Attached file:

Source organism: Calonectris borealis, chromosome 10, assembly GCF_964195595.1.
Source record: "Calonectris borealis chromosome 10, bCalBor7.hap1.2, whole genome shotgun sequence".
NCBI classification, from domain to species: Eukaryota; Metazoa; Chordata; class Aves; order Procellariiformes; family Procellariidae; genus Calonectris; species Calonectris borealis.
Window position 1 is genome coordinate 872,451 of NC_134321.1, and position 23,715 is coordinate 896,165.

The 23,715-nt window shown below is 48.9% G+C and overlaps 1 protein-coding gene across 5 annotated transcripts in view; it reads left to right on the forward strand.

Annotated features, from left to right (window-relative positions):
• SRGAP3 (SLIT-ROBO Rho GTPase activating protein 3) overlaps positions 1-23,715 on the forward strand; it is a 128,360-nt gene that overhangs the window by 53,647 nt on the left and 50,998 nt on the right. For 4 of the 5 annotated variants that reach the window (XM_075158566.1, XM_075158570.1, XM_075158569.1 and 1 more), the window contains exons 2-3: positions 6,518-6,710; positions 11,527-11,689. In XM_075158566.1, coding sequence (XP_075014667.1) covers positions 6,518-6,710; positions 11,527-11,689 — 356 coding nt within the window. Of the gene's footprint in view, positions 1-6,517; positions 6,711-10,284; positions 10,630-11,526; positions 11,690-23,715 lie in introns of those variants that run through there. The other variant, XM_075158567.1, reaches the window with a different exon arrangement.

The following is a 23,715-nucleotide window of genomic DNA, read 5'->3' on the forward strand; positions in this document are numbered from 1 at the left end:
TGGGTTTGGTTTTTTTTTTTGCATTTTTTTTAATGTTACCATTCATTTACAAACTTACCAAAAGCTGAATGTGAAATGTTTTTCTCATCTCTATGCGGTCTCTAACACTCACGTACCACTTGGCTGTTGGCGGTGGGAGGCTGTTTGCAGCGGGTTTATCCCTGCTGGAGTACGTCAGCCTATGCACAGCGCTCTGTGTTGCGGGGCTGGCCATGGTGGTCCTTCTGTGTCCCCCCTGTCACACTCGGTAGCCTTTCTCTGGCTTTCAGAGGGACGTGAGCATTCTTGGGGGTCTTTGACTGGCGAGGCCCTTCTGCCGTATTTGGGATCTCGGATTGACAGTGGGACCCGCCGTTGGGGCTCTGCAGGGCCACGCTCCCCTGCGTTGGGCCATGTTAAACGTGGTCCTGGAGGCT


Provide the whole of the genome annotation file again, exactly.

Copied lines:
Source organism: Calonectris borealis, chromosome 10, assembly GCF_964195595.1.
Source record: "Calonectris borealis chromosome 10, bCalBor7.hap1.2, whole genome shotgun sequence".
NCBI classification, from domain to species: Eukaryota; Metazoa; Chordata; class Aves; order Procellariiformes; family Procellariidae; genus Calonectris; species Calonectris borealis.
Window position 1 is genome coordinate 872,451 of NC_134321.1, and position 23,715 is coordinate 896,165.

The 23,715-nt window shown below is 48.9% G+C and overlaps 1 protein-coding gene across 5 annotated transcripts in view; it reads left to right on the forward strand.

Annotated features, from left to right (window-relative positions):
• SRGAP3 (SLIT-ROBO Rho GTPase activating protein 3) overlaps positions 1-23,715 on the forward strand; it is a 128,360-nt gene that overhangs the window by 53,647 nt on the left and 50,998 nt on the right. For 4 of the 5 annotated variants that reach the window (XM_075158566.1, XM_075158570.1, XM_075158569.1 and 1 more), the window contains exons 2-3: positions 6,518-6,710; positions 11,527-11,689. In XM_075158566.1, coding sequence (XP_075014667.1) covers positions 6,518-6,710; positions 11,527-11,689 — 356 coding nt within the window. Of the gene's footprint in view, positions 1-6,517; positions 6,711-10,284; positions 10,630-11,526; positions 11,690-23,715 lie in introns of those variants that run through there. The other variant, XM_075158567.1, reaches the window with a different exon arrangement.

The following is a 23,715-nucleotide window of genomic DNA, read 5'->3' on the forward strand; positions in this document are numbered from 1 at the left end:
TGGGTTTGGTTTTTTTTTTTGCATTTTTTTTAATGTTACCATTCATTTACAAACTTACCAAAAGCTGAATGTGAAATGTTTTTCTCATCTCTATGCGGTCTCTAACACTCACGTACCACTTGGCTGTTGGCGGTGGGAGGCTGTTTGCAGCGGGTTTATCCCTGCTGGAGTACGTCAGCCTATGCACAGCGCTCTGTGTTGCGGGGCTGGCCATGGTGGTCCTTCTGTGTCCCCCCTGTCACACTCGGTAGCCTTTCTCTGGCTTTCAGAGGGACGTGAGCATTCTTGGGGGTCTTTGACTGGCGAGGCCCTTCTGCCGTATTTGGGATCTCGGATTGACAGTGGGACCCGCCGTTGGGGCTCTGCAGGGCCACGCTCCCCTGCGTTGGGCCATGTTAAACGTGGTCCTGGAGGCT